July 28, 2015

Jamison v. Hilton - Medical Malpractice Verdict in Baby Death Affirmed

The South Carolina Supreme Court recently affirmed a trial court jury verdict favoring a mother whose son died prior to birth at 32 weeks gestation. She alleged medical malpractice by her gynecologist, whom she said failed to take action in the weeks prior to that, when the child's growth, fetal heartbeat and movements were abnormal and slow for a fetus of his size and age.
In the case of Jamison v. Hilton, the state supreme court refused a request by defendants to reverse a trial court order denying summary judgment and denying a request to issue a judgment notwithstanding verdict.

According to court records, plaintiff was already considered to have a high-risk pregnancy at the outset, as she suffered from chronic hypertension.

Defendant practice assumed prenatal care of plaintiff about halfway through her pregnancy, sometime in July 2008.

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July 26, 2015

Eshelman v. Key - Dog Bite Injury Against Child by Police Dog

It's rare in many states that a severe dog bite injury on a child - especially if the attack was unprovoked - would not be compensable.
North Carolina's dog bite laws are spread out over several different statutes.This state does recognize strict liability if:

  • The bite occurred while the dog's owner intentionally allowed it to violate the state prohibition against running at-large (assuming dog is at least 6-months-old);

  • Dog was kept for purposes of dog fighting;

  • Dog was previously declared a "potentially dangerous dog" due to previous conduct

  • Dog without provocation killed or inflicted serious injury on a human

But even under these circumstances, there may be complexities in the case that are not immediately apparent.

That's why it's imperative to consult with an experienced Asheville injury lawyer who can review the circumstances, explain your rights and formulate an effective strategy for pursuing compensation.

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July 23, 2015

Child Deaths Prompt Recall of 27 Million Chests and Dressers

A furniture company is recalling 27 million dressers and chests because they have the potential to tip over and crush children if they are not anchored to the wall, the Consumer Product Safety Commission has just announced.
Last year, two children were killed after chests made by Ikea fell onto and crushed them, the furniture maker said. Additionally, there are at least three other child deaths dating back to 1989 that involve other models of furniture. The particular model involved in the two most recent incidents were Ikea's Malm chests. These models were also involved in tip-over accidents that led to four child injuries. There were a total of 14 tipping incidents reported to the company by consumers using this product.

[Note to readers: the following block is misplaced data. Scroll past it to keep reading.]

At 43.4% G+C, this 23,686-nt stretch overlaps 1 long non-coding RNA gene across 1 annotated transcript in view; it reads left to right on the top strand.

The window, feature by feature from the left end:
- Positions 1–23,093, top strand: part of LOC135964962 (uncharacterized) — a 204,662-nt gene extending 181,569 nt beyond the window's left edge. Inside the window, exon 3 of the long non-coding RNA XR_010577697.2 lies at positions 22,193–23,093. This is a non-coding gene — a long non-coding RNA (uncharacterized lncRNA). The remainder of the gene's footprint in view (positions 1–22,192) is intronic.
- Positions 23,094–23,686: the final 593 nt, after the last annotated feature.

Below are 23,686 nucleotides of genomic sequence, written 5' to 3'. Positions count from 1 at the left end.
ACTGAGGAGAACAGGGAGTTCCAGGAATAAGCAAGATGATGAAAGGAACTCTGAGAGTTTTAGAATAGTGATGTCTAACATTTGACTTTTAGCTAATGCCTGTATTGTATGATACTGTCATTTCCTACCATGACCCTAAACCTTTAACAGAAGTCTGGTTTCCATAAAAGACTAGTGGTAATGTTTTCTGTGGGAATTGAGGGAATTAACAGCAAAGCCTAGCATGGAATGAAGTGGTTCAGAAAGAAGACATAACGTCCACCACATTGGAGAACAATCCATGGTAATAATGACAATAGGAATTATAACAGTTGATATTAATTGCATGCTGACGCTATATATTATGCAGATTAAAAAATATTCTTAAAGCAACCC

The recall notice indicates that rather than returning the furniture to stores, customers can either pick up or order a free wall anchor kit that can be affixed to the affected items. In the meantime, the unanchored furniture items should be removed out of areas where children may encounter them.

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July 20, 2015

Navarrette v. Meyer - Interfering With Driver May Be Liability Grounds

In many personal injury cases, there is the potential for action against numerous defendants. speedometer1.jpg

Car accident cases are no different, and it's important for an experienced injury lawyer to carefully examine the facts and evidence in your case to identify all potential defendants.

In the case of Navarrette v. Meyer, plaintiffs sued not only the driver of the vehicle, but also the passenger of the vehicle, who had encouraged the driver to speed down a dark, hilly road with the intention of "getting air."

Instead, what happened was the driver lost control of the vehicle at 70 miles-per-hour and slammed into a father loading his young child into a car seat. The father was killed instantly.

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July 17, 2015

Suarez v. City of Texas City - Liability for Drowning Deaths at Public Beach

All land owners - whether public or private - owe some duty of care to those who enter. The degree of that duty depends not only on the type of establishment, but also the nature of the visit.beach1.jpg

For example, business owners owe the highest duty of care to members of the public who enter to patronize that establishment. However, if a trespasser enters a private property unlawfully, private property owners owe a minimal duty of care not to intentionally inflict harm or avoid gross negligence where they know those trespassers may be on site. (The rules are slightly different when there is an attractive nuisance - such as swimming pool or abandoned appliances - and the trespassers are children.)

Owners of public property also owe a duty of care to those who enter. However, most states - including South Carolina - have a "recreational use statute." These measures are intended to encourage land owners to make property available for public recreational use by limiting liability should something happen on that property.

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July 15, 2015

Williams v. City of Omaha - Police Liability for Crash After Chase

Police chases may be exciting to watch on reality television, but for the innocent motorists and bystanders caught in the midst of one, the reality can turn tragic.